2016 Knight Award for Public Service finalist

Clash in the Name of Care

Is it right or safe for surgeons to run two operations at once? Is it right that their patients may have no idea?

Judges comments

Truly well-reported, in-depth investigation into an interesting story. Nicely designed and great to see source material, alongside compelling photos.

About the Project

It’s the most important decision a patient makes when considering surgery: who the doctor is wielding the scalpel. But in hospitals across the US, patients make these decisions under false pretenses. They are led to believe — and they trust — that their attending surgeon will be attending them throughout the surgery. This fall, an investigation by the Boston Globe’s Spotlight team, revealed how misguided this trust is. In doing so, we prompted systemic change that affects the lives — and deaths — of countless patients.

For the Boston Globe it started with a whistleblower, a doctor who watched too many of his colleagues operate on more than one patient at a time, a practice called “concurrent surgery” that was little-known outside the medical world.

Dr. Dennis Burke, the whistleblower, had for years pushed Massachusetts General Hospital to set more stringent policies and guidelines about how and when surgeons could operate on two patients at a time. His colleagues largely ignored his criticism and warnings, continuing to book overlapping surgeries and bouncing from OR to OR throughout surgeries.

Surgery, especially complicated procedures, can go wrong any number of ways. That’s part of what made the reporting on Clash in the Name of Care difficult. It’s often impossible to say whether a patient’s bad outcome came from an attending surgeon not being present, complications that arose during a procedure, or any other likely scenario. But it is possible to say that patients like Tony Meng, who was left paralyzed by spine surgery and whose surgeon was operating in another OR during parts of Meng’s procedure, should have at least known who would be tending to them. Or that patients like Red Sox player Bobby Jenks, whose botched back surgery ended his professional baseball career, could have avoided pain and suffering with better care.

When contacted by the Boston Globe, many surgeons and hospitals defended concurrent surgeries, even in difficult and complex procedures, saying that it was entirely within a surgeon’s skill level to operate in several ORs at the same time. Dr. Burke’s records, and further reporting by the Spotlight team proved otherwise.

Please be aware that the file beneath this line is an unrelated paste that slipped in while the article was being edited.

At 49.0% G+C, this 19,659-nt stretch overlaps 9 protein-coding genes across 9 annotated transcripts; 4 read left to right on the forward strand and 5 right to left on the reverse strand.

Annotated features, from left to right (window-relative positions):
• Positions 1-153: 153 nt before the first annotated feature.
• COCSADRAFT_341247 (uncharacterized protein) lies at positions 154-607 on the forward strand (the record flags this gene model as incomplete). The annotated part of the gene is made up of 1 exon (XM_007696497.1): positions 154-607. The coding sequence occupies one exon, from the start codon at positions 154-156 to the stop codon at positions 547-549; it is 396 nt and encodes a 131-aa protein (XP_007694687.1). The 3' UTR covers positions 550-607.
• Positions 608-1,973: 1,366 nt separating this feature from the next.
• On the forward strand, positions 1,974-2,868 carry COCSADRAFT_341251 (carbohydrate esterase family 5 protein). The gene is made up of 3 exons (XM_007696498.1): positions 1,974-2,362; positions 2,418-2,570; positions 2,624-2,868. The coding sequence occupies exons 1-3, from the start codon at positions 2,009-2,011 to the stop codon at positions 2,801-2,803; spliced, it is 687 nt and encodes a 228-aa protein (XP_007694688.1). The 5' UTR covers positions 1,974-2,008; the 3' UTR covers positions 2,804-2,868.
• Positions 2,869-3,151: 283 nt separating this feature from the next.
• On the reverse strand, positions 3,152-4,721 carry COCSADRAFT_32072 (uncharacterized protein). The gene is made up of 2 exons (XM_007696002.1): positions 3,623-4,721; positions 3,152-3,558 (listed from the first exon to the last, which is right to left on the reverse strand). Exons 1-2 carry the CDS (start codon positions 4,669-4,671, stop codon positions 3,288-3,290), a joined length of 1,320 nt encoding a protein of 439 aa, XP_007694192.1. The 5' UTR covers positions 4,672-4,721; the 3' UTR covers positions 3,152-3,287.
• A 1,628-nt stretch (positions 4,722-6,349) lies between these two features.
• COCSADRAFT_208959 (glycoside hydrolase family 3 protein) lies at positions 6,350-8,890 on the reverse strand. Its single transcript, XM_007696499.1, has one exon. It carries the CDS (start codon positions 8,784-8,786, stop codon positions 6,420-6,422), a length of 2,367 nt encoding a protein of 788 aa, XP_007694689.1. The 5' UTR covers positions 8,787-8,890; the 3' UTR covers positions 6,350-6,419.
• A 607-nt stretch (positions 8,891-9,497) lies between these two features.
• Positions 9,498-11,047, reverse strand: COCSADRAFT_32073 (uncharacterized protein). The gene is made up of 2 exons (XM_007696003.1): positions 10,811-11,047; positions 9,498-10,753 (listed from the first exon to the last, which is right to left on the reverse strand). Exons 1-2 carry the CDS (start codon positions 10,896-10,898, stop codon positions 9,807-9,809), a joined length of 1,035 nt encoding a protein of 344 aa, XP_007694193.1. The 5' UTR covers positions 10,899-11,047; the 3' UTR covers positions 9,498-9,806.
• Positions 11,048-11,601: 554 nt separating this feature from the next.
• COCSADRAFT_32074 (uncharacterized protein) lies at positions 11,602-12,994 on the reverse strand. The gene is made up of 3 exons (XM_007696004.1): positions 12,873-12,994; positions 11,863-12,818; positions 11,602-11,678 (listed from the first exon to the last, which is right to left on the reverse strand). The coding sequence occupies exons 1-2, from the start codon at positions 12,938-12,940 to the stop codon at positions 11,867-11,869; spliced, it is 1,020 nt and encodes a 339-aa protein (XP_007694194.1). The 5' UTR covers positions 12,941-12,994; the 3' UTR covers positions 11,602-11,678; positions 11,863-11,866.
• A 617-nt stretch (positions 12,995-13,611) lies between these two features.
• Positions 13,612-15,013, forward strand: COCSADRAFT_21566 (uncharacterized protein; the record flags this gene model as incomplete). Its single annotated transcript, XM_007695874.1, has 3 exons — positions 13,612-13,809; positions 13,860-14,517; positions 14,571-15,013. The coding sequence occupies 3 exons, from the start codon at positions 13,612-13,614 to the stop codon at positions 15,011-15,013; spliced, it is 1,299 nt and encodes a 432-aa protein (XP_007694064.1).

Through interviews, a trove of emails, scheduling data, and more, the Boston Globe Spotlight team established a pattern of concurrent surgery booking at Massachusetts General Hospital, one of the top hospitals in the US and a Harvard Medical School teaching hospital. The team talked to doctors and patients, within and outside the hospital, about the practice. And, upon publishing the first story on the subject, crowd-sourced a list of other hospitals in the US booking concurrent surgeries.

Since the Spotlight team’s investigation, concurrent surgeries have become more regulated. The American College of Surgeons, citing Clash in the Name of Care, issued guidelines for concurrent surgeries. The federal government subpoenaed Massachusetts General Hospital, the subject of the Globe’s investigation, for records on concurrent surgeries. And a US Senate inquiry was launched.

These outcomes are the result of deep watchdog reporting. It is work we are proud of at the Boston Globe, and work that we hope — and expect — saves lives. Not only because of the regulatory outcomes, but largely because our audience is made up of patients. And people who will be patients. And people who love and care for patients. Our work on Clash in the Name of Care is done in their names. So that they know to ask about who will be treating them. So that as they fall under anesthesia and surrender to the surgeon, they can trust that doctor.